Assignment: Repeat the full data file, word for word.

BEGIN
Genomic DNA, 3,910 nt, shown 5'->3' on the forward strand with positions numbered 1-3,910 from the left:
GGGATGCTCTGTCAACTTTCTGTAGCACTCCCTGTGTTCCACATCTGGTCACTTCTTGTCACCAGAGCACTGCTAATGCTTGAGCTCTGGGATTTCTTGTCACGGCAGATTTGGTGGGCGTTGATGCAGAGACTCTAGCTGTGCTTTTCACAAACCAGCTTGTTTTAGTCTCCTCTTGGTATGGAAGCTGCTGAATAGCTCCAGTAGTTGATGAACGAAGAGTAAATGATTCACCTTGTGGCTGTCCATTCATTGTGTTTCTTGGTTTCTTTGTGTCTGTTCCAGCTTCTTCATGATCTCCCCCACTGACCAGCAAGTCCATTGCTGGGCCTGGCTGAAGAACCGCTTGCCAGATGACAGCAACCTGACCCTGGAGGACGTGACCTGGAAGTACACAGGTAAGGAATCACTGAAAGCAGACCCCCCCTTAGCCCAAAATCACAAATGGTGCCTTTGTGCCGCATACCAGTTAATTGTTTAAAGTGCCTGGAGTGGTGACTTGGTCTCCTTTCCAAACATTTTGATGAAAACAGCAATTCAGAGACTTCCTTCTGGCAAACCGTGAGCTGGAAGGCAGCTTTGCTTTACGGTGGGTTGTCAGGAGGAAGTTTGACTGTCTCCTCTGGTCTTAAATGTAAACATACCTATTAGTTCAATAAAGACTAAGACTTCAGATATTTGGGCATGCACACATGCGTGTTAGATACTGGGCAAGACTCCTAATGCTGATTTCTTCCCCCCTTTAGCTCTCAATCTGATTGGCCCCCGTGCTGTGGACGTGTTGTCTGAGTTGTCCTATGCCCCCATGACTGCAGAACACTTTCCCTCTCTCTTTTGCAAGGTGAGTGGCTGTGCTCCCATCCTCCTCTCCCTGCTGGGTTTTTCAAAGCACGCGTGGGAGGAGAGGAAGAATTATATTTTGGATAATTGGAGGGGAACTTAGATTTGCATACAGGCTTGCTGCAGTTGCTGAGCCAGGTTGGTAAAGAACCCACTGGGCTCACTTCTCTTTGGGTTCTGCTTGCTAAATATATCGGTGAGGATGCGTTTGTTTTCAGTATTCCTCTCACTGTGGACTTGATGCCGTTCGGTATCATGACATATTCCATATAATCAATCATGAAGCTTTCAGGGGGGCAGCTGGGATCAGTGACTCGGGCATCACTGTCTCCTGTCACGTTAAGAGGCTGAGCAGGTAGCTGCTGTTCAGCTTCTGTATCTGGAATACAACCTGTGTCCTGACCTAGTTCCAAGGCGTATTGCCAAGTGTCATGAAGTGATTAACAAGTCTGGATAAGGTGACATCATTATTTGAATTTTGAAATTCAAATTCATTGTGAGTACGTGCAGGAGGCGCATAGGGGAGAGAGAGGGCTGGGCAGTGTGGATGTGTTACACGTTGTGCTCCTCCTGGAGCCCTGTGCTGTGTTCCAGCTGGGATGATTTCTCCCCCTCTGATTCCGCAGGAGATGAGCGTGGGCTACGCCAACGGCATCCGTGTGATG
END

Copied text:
Genomic DNA, 3,910 nt, shown 5'->3' on the forward strand with positions numbered 1-3,910 from the left:
GGGATGCTCTGTCAACTTTCTGTAGCACTCCCTGTGTTCCACATCTGGTCACTTCTTGTCACCAGAGCACTGCTAATGCTTGAGCTCTGGGATTTCTTGTCACGGCAGATTTGGTGGGCGTTGATGCAGAGACTCTAGCTGTGCTTTTCACAAACCAGCTTGTTTTAGTCTCCTCTTGGTATGGAAGCTGCTGAATAGCTCCAGTAGTTGATGAACGAAGAGTAAATGATTCACCTTGTGGCTGTCCATTCATTGTGTTTCTTGGTTTCTTTGTGTCTGTTCCAGCTTCTTCATGATCTCCCCCACTGACCAGCAAGTCCATTGCTGGGCCTGGCTGAAGAACCGCTTGCCAGATGACAGCAACCTGACCCTGGAGGACGTGACCTGGAAGTACACAGGTAAGGAATCACTGAAAGCAGACCCCCCCTTAGCCCAAAATCACAAATGGTGCCTTTGTGCCGCATACCAGTTAATTGTTTAAAGTGCCTGGAGTGGTGACTTGGTCTCCTTTCCAAACATTTTGATGAAAACAGCAATTCAGAGACTTCCTTCTGGCAAACCGTGAGCTGGAAGGCAGCTTTGCTTTACGGTGGGTTGTCAGGAGGAAGTTTGACTGTCTCCTCTGGTCTTAAATGTAAACATACCTATTAGTTCAATAAAGACTAAGACTTCAGATATTTGGGCATGCACACATGCGTGTTAGATACTGGGCAAGACTCCTAATGCTGATTTCTTCCCCCCTTTAGCTCTCAATCTGATTGGCCCCCGTGCTGTGGACGTGTTGTCTGAGTTGTCCTATGCCCCCATGACTGCAGAACACTTTCCCTCTCTCTTTTGCAAGGTGAGTGGCTGTGCTCCCATCCTCCTCTCCCTGCTGGGTTTTTCAAAGCACGCGTGGGAGGAGAGGAAGAATTATATTTTGGATAATTGGAGGGGAACTTAGATTTGCATACAGGCTTGCTGCAGTTGCTGAGCCAGGTTGGTAAAGAACCCACTGGGCTCACTTCTCTTTGGGTTCTGCTTGCTAAATATATCGGTGAGGATGCGTTTGTTTTCAGTATTCCTCTCACTGTGGACTTGATGCCGTTCGGTATCATGACATATTCCATATAATCAATCATGAAGCTTTCAGGGGGGCAGCTGGGATCAGTGACTCGGGCATCACTGTCTCCTGTCACGTTAAGAGGCTGAGCAGGTAGCTGCTGTTCAGCTTCTGTATCTGGAATACAACCTGTGTCCTGACCTAGTTCCAAGGCGTATTGCCAAGTGTCATGAAGTGATTAACAAGTCTGGATAAGGTGACATCATTATTTGAATTTTGAAATTCAAATTCATTGTGAGTACGTGCAGGAGGCGCATAGGGGAGAGAGAGGGCTGGGCAGTGTGGATGTGTTACACGTTGTGCTCCTCCTGGAGCCCTGTGCTGTGTTCCAGCTGGGATGATTTCTCCCCCTCTGATTCCGCAGGAGATGAGCGTGGGCTACGCCAACGGCATCCGTGTGATG